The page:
Obviously, the World Series isn’t going to leak a few days before the players play the game. But the fact that the show breaks ratings records even when episodes leak ahead of airing shows that people want to experience this show in a communal way. There’s value in being able to celebrate the in-show victories along with everyone else. If you’ve been a devoted Targaryen fan since before Dany was struggling in AAA Essos, the true joy of seeing that character thrive isn’t going to come until it’s a matter of public knowledge.
In another way, the divide between book readers and people who have just watch the show is similar to the way that people who watch pro sports and ignore collegiate and minor-league developments. In the world of the books, there are a bevy of characters who are ripe for making their mark on the more familiar narrative that the TV watchers know. Gendry’s re-emergence on the show is just like calling up someone to the major league roster after spending some time toiling away in Flea Bottom, honing his skills.
Becoming immersed in the extensive elaborate mythology of the series, like draft day experts and talent scouts, surely give any viewer of each a better sense of what these characters can bring once they’re added to the fold. For every person worthy of their own pre-season poster, there are hundreds that remain off screen, ready to leap in and make their own contributions. As with Gendry, it’s almost more satisfying to see someone come in from under the radar and make a meaningful impact on how things unfold.
What are sports without villains? Just consider the tease for Season 7’s sixth episode. It looks like a Sunday Night football promo, filled with highlights, touting the meeting of two opposing forces who’ve been destined to collide all season. Building up to a season climax has essentially made the showdown with the White Walkers the “Game of Thrones” playoffs.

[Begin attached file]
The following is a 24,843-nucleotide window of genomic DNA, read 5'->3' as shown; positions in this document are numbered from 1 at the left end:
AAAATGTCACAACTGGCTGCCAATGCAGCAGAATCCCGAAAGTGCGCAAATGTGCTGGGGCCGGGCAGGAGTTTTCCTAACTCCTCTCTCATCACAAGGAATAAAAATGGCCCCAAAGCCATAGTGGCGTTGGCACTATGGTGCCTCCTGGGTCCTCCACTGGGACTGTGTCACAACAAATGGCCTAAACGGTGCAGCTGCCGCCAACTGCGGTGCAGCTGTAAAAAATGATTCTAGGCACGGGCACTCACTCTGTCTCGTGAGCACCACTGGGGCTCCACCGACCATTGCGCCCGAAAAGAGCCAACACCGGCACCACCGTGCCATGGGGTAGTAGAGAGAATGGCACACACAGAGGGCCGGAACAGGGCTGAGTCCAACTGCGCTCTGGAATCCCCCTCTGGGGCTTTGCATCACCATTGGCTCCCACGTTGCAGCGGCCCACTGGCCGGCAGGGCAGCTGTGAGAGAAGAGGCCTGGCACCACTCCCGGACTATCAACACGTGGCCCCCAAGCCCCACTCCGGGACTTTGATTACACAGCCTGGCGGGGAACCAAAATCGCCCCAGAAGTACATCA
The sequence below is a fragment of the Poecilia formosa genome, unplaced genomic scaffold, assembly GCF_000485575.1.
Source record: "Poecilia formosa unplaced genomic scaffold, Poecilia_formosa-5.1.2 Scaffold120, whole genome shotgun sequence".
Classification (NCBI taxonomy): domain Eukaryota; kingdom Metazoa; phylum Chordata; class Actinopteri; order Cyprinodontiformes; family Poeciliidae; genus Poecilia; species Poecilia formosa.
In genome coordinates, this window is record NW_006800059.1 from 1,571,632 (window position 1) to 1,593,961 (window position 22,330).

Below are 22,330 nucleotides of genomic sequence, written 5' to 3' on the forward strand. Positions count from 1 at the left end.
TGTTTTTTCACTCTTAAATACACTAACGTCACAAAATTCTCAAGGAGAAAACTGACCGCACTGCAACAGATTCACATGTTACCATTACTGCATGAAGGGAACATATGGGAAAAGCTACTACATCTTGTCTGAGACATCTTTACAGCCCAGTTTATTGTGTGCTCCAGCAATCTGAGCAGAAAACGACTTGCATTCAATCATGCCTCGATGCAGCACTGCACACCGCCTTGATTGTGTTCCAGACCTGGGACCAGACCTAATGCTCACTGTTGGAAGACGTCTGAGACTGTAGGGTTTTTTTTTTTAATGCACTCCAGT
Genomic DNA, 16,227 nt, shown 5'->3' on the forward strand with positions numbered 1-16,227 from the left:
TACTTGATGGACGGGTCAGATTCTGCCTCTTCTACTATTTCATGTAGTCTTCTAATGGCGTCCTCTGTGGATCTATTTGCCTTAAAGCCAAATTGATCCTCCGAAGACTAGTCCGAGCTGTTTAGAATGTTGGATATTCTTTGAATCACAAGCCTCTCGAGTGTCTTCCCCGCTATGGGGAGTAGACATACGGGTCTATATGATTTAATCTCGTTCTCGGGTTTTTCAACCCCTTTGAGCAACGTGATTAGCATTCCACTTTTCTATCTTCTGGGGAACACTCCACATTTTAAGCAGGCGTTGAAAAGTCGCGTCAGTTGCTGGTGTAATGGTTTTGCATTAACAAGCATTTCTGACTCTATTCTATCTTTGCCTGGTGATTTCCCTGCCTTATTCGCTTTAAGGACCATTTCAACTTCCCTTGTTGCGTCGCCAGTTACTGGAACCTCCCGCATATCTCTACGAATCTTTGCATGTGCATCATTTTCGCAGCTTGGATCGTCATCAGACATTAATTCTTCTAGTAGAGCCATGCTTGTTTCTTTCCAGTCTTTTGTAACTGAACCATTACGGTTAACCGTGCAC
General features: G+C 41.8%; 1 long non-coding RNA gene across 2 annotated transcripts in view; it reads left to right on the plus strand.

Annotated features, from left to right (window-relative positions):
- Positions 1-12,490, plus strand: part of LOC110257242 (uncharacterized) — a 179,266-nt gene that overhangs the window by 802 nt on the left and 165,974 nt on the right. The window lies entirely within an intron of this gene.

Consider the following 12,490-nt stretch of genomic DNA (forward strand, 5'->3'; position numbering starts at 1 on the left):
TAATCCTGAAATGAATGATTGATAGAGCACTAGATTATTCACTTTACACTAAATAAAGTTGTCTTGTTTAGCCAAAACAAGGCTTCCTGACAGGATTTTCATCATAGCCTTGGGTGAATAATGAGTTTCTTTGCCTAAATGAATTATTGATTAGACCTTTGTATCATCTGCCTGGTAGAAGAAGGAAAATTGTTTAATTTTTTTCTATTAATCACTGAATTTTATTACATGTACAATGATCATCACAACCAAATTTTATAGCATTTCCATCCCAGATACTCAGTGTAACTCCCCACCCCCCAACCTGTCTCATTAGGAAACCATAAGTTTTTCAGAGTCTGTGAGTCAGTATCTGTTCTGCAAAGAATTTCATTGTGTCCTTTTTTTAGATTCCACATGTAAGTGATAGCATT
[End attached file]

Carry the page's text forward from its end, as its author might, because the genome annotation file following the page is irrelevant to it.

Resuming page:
It’s a rivalry fostered and promised for weeks. Both sides have prepped for the occasion, acquiring new talent and sacrificing old teammates. Now the stage is set for each individual to prove their worth and see how everyone comes together as a team. (Beric, with his flaming sword and unkillableness, just has a great feel for the game, Jim.)
The concept of a squeaky clean classic athlete pitch man is dwindling with each successive generation. Increased access and growing public scrutiny has seen leagues double down on promoting the on-field game instead of purely making stars. In shaping these characters, “Game of Thrones” has shown that none of their major players are above reproach, either. Each have done unspeakable or unjustifiable things under the guise of self-preservation.
Though neither sports exist without people to play them (yet), the NFL in particular has sought to bolster the brand of the product itself rather than the people who play it. This way, athletes are interchangeable. No one individual can become bigger than the league itself when people are buying into the process as an overall experience.
Ultimately, that’s what “Game of Thrones” has done. It’s built an entire reputation on reminding audiences that no character is safe and that the show is better for not having most of them still around. For every viewer whose interest may wane in the wake of a major character death, there are 10 more fans who see that departure as a reinforcement of what makes this battle worth devouring more than an hour a week to. That’s the nature of team fandom. Players come and go, you root for laundry. This show’s just happen to come from IKEA.